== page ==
Missionaries of Charity Brothers elect new 'general servant'


The Union of Catholic Asian News sat down with the new head of the Missionaries of Charity Brothers last week.

Here's a little bit of the interview:

Brother David Roberts, new head of the Missionaries of Charity (MC) Brothers, says they are getting fewer vocations as their simple and difficult lifestyle offers only challenges to the materialistic modern world.

Although aging members and a sense of uncertainty challenges his congregation, the brothers will continue to serve the poorest of the poor as shown by their co-founder Blessed Teresa of Kolkata, he says.

Brother Roberts was elected the new head of the MC Brothers during the congregation’s general chapter held in Kolkata Nov. 15- Dec. 7 for a six-year term.

In the following interview, he shares about his life and plans for the congregation he now heads. Why did you join the MC Brothers?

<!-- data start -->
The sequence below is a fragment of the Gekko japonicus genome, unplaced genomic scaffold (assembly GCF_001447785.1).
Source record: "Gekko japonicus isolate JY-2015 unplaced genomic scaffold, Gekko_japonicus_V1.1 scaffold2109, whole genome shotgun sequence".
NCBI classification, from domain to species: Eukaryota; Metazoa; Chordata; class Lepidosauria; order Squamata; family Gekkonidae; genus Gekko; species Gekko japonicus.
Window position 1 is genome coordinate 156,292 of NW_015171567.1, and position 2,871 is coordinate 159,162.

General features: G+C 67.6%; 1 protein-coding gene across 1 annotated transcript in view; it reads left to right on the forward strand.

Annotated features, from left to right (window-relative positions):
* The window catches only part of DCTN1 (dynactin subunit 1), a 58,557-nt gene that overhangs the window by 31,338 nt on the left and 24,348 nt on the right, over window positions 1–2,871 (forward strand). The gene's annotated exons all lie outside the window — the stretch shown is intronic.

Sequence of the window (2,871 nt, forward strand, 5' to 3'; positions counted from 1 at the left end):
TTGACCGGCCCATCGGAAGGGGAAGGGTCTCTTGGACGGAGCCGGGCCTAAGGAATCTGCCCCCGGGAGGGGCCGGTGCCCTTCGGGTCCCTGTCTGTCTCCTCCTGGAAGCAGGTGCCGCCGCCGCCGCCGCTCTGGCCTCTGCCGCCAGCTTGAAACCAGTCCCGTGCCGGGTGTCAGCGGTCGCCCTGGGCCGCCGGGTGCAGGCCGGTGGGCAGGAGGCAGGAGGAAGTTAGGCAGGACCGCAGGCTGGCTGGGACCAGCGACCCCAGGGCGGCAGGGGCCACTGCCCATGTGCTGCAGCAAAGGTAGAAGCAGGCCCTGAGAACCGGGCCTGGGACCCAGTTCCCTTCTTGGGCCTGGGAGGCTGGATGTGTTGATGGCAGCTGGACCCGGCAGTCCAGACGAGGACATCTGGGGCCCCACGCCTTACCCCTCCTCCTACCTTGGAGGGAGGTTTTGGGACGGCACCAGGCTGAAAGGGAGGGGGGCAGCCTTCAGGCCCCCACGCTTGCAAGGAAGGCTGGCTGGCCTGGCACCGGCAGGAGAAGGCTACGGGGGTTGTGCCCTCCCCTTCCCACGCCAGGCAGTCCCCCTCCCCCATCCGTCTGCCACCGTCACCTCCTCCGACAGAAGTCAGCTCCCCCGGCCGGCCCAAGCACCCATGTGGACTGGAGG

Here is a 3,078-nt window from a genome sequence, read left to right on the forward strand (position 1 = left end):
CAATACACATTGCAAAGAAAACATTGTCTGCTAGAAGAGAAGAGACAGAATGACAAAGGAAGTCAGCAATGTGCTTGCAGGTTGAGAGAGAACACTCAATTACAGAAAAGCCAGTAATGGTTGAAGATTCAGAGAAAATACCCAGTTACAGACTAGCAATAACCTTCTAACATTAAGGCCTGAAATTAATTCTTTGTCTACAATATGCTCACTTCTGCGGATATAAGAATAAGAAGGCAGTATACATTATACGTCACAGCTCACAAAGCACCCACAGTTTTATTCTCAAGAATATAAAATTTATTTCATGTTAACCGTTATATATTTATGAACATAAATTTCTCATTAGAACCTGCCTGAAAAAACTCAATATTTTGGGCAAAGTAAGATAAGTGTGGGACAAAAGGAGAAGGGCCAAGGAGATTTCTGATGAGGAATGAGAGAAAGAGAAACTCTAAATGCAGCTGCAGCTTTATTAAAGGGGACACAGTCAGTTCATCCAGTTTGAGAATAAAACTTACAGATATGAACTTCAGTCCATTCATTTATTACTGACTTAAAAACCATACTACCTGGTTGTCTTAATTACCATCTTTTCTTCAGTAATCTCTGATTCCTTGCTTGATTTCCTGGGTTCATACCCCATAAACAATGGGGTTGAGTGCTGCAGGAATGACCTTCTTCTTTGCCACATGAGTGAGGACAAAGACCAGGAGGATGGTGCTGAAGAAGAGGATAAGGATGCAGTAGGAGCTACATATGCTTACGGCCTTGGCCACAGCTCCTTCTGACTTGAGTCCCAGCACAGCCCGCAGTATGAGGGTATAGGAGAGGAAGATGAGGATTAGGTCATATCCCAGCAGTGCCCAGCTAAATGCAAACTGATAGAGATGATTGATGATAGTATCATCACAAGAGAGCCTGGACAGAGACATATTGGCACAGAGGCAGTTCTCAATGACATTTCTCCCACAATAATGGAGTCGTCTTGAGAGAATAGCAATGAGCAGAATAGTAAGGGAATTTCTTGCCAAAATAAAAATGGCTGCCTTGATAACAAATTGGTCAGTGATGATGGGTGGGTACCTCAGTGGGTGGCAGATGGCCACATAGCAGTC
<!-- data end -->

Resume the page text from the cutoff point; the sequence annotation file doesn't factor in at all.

BROTHER DAVID ROBERTS: I always wanted to work with the handicapped. When I was a child, the plight of the mentally challenged shook me. I still recall the joy of being able to help a little boy with no hands work with a computer. He now has a family and work.

Trying to make a papal gamble on evangelization pay off


ROME -- Popes, like musical composers, tend to weave certain major and minor themes throughout their body of work. If you want to know which compositions they regard as turning points, therefore, look for the ones where they step outside their own skin -- breaking with the instincts of a lifetime in order to accomplish something new.

Morning Briefing


Religion and adoption


"International adoptions changing face, identity of American Judaism," said the headline on a Religion News Service article last week. The same could be said of most churches in America these days. When I visit other churches with our Vietnamese-born son and Chinese-born daughter, we almost always spot another family formed by transracial adoption.

The RNS story pointed out that for a religion for which ancestry is so important, Judaism is very accepting of internationally adopted children. "Judaism is a religion, not a race, and we are enriched by the diversity these kids bring," one cantor is quoted as saying.